Highgate Hill House School is a Special Educational Needs (SEN) school situated on the border of Cornwall and Devon. The school provides education for children aged between five and 16 years who have learning difficulties or disabilities, or other types of special educational needs. More information about learning difficulties can be found in the PDF attachment to this post.
The school was established by Sir Peter Birkett in 2016, drawing on over 35 years of experience in the educational sector and working in partnership with the Head-teacher and Chair of Governors. The curriculum at Highgate Hill House School provides a 360-degree learning experience designed to meet the needs of children with learning difficulties or disabilities.
Adapting the National Curriculum
The curriculum of the school is an adapted version of the UK National Curriculum, altered to cater for special educational needs. An appropriate amount of classroom time is dedicated to teaching the core curriculum, with additional subjects tailored to meet the needs of the individual children.
Teachers are supported by teaching assistants and support staff to provide more one-to-one attention in the classroom setting. All students in the school are able to access intervention programmes for both numeracy and phonics if required, as well as individual teaching time, small group teaching time, and whole class lessons.
Individual Learning Plans
Each pupil at the school has a personalised individual learning plan, which identifies educational targets that have been set by a team which includes classroom teachers, parents, other professionals, and the pupil themselves. These highly personalised plans help to ensure that each child is being challenged in the right areas and rewarded for progress appropriately to their abilities.
The reward system recognises and praises development in emotional and social learning as well as academic achievement. By praising small steps along the way, children are encouraged to work towards their goals. Each individual learning plan includes a combination of academic and therapeutic interventions.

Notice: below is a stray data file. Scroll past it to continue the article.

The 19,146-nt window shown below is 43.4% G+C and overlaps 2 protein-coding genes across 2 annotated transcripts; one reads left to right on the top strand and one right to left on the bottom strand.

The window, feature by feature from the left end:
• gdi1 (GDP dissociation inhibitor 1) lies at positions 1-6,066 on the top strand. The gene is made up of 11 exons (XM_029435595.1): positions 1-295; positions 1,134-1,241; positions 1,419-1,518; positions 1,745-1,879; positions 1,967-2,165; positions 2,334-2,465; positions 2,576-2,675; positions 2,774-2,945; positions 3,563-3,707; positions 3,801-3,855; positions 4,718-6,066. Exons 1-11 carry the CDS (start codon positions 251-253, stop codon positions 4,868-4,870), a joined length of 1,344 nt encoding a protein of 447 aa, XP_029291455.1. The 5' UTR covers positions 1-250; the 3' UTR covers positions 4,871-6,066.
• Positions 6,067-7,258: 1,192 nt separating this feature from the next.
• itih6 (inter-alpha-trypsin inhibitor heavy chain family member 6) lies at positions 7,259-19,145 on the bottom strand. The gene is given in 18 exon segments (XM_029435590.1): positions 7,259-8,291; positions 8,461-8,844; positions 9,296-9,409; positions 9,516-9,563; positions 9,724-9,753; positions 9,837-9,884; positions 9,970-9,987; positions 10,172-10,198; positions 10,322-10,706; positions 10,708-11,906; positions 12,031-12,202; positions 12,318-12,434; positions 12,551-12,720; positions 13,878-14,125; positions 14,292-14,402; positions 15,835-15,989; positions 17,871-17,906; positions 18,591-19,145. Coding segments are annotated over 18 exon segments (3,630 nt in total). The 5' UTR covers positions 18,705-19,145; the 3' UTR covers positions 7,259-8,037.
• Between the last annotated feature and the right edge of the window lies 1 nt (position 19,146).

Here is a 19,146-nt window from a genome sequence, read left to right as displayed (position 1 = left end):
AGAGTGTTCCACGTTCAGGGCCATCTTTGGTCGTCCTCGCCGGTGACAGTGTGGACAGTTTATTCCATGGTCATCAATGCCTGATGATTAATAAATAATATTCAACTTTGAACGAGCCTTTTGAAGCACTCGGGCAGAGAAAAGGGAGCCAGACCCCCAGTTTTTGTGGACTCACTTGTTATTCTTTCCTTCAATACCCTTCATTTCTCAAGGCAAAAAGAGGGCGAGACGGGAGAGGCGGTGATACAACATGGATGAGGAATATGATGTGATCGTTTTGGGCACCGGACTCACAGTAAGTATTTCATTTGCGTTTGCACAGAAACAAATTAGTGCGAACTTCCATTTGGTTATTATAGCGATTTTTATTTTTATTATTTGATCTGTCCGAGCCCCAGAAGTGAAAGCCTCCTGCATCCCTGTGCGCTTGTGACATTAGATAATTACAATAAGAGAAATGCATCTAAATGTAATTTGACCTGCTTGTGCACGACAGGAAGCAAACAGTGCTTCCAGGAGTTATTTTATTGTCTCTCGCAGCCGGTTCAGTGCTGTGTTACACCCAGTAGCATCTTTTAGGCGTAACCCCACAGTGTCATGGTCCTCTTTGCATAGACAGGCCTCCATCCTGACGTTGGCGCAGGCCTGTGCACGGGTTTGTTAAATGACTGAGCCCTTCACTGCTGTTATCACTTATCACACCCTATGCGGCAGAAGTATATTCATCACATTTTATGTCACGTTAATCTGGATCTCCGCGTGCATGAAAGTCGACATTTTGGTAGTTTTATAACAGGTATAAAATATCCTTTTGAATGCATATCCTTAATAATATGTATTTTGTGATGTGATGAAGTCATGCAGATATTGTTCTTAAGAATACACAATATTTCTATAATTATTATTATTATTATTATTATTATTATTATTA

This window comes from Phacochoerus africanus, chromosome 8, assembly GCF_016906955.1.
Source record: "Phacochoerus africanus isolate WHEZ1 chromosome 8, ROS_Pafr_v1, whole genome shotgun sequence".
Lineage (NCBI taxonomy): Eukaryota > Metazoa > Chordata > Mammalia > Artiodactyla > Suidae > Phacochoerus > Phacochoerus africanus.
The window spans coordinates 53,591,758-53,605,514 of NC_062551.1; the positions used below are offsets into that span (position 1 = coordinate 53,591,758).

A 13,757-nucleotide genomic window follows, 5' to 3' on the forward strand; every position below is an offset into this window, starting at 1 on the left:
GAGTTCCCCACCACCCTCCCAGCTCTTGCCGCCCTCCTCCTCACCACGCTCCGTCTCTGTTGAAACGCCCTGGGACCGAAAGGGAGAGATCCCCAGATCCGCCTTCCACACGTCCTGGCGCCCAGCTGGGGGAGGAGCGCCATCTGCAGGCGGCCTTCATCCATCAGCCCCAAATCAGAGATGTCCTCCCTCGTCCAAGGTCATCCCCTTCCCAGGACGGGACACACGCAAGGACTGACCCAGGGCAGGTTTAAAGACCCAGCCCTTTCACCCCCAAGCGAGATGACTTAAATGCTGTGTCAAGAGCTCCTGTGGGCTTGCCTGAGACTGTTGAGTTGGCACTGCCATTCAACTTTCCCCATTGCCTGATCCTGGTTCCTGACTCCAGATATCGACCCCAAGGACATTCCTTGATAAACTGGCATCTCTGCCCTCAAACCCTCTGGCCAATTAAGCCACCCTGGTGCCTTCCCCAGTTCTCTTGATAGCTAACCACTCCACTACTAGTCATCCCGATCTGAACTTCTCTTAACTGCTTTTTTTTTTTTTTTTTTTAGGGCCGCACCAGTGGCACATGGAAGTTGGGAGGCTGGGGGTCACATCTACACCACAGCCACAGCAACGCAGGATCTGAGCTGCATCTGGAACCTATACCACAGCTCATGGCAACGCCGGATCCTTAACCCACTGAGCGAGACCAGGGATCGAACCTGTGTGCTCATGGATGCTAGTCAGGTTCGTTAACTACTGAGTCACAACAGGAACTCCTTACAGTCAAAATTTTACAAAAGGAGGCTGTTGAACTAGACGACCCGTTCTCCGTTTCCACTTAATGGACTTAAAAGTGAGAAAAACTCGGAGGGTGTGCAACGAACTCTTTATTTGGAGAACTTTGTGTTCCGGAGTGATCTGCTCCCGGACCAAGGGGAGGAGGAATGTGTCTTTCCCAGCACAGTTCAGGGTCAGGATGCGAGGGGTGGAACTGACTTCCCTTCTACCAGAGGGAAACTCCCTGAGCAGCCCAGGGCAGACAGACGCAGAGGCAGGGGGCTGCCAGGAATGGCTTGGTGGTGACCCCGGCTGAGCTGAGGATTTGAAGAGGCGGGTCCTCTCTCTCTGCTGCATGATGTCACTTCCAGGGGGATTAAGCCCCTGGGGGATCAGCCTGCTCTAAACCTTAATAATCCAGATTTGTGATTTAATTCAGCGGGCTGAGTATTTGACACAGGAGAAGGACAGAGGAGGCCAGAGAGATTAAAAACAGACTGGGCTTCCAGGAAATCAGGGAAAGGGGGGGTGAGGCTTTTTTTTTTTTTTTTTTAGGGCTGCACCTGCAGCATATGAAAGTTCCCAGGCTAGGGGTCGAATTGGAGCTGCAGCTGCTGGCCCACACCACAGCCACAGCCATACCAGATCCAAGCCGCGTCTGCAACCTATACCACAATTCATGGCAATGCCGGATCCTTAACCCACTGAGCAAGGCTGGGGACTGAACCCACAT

Highgate Hill House School has in-house therapists who are on hand to offer a range of therapeutic interventions to help each child achieve his or her potential. A definition of therapeutic interventions in an educational setting can be found in the embedded short video.
The range of therapies includes play therapy, where children are helped in the alleviation of symptoms of a range of emotional and psychological conditions through specially designed play techniques and creative arts.
Occupational therapy includes programmes to help children work on issues such as developing independence, practicing fine motor skills, self-care, and dealing with overwhelming situations. A sensory-rich environment is provided for occupational therapy sessions to facilitate changes in reactions.
Speech and language therapists are also available for pupils who requires additional support with communication, helping children access their tailored curriculum and achieve their potential.
Extra-curricular activities help children develop new skills and create unique opportunities for social interactions. The forest schools approach of Highgate Hill House focuses on harnessing the therapeutic effects of spending time in the natural environment.
Regular activities include watersports on the nearby Tamar Lakes, trips to the coast at Widemouth Bay, orienteering, mountain biking and other outdoor pursuits on Dartmoor, and opportunities to interact with and care for plants and animals in a safe outdoor environment.
These include helping to build a kitchen garden and meeting Rosie Muffet, the Shetland pony who regularly visits the school.
The infographic attachment explores the five key values that underpin the work of Highgate Hill House School.